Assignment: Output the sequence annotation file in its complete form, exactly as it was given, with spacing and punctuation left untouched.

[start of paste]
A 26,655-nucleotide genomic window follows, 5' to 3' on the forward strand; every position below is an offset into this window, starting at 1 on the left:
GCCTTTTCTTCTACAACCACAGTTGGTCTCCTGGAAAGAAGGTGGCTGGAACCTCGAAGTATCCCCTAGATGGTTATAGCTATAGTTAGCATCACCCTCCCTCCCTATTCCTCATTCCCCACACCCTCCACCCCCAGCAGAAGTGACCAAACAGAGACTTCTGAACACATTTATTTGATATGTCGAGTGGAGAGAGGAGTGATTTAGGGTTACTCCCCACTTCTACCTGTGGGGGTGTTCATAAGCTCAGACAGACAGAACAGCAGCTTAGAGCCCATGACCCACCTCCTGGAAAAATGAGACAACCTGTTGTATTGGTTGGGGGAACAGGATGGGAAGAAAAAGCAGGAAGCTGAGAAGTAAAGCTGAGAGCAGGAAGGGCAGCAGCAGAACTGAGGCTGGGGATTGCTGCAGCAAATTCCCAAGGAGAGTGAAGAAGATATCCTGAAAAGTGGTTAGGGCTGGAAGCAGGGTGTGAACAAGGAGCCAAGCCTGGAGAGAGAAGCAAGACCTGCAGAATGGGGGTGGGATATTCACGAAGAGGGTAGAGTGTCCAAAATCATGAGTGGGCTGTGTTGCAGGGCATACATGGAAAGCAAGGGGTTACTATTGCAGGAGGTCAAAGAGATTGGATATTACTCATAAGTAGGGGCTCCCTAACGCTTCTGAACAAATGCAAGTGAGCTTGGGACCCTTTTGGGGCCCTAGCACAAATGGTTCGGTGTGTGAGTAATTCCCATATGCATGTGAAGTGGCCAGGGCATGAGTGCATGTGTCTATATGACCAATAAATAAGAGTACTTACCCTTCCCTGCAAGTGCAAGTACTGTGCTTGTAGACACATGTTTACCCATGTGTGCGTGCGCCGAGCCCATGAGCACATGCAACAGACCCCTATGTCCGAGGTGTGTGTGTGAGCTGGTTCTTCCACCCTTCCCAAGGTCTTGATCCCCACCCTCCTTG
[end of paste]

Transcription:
A 26,655-nucleotide genomic window follows, 5' to 3' on the forward strand; every position below is an offset into this window, starting at 1 on the left:
GCCTTTTCTTCTACAACCACAGTTGGTCTCCTGGAAAGAAGGTGGCTGGAACCTCGAAGTATCCCCTAGATGGTTATAGCTATAGTTAGCATCACCCTCCCTCCCTATTCCTCATTCCCCACACCCTCCACCCCCAGCAGAAGTGACCAAACAGAGACTTCTGAACACATTTATTTGATATGTCGAGTGGAGAGAGGAGTGATTTAGGGTTACTCCCCACTTCTACCTGTGGGGGTGTTCATAAGCTCAGACAGACAGAACAGCAGCTTAGAGCCCATGACCCACCTCCTGGAAAAATGAGACAACCTGTTGTATTGGTTGGGGGAACAGGATGGGAAGAAAAAGCAGGAAGCTGAGAAGTAAAGCTGAGAGCAGGAAGGGCAGCAGCAGAACTGAGGCTGGGGATTGCTGCAGCAAATTCCCAAGGAGAGTGAAGAAGATATCCTGAAAAGTGGTTAGGGCTGGAAGCAGGGTGTGAACAAGGAGCCAAGCCTGGAGAGAGAAGCAAGACCTGCAGAATGGGGGTGGGATATTCACGAAGAGGGTAGAGTGTCCAAAATCATGAGTGGGCTGTGTTGCAGGGCATACATGGAAAGCAAGGGGTTACTATTGCAGGAGGTCAAAGAGATTGGATATTACTCATAAGTAGGGGCTCCCTAACGCTTCTGAACAAATGCAAGTGAGCTTGGGACCCTTTTGGGGCCCTAGCACAAATGGTTCGGTGTGTGAGTAATTCCCATATGCATGTGAAGTGGCCAGGGCATGAGTGCATGTGTCTATATGACCAATAAATAAGAGTACTTACCCTTCCCTGCAAGTGCAAGTACTGTGCTTGTAGACACATGTTTACCCATGTGTGCGTGCGCCGAGCCCATGAGCACATGCAACAGACCCCTATGTCCGAGGTGTGTGTGTGAGCTGGTTCTTCCACCCTTCCCAAGGTCTTGATCCCCACCCTCCTTG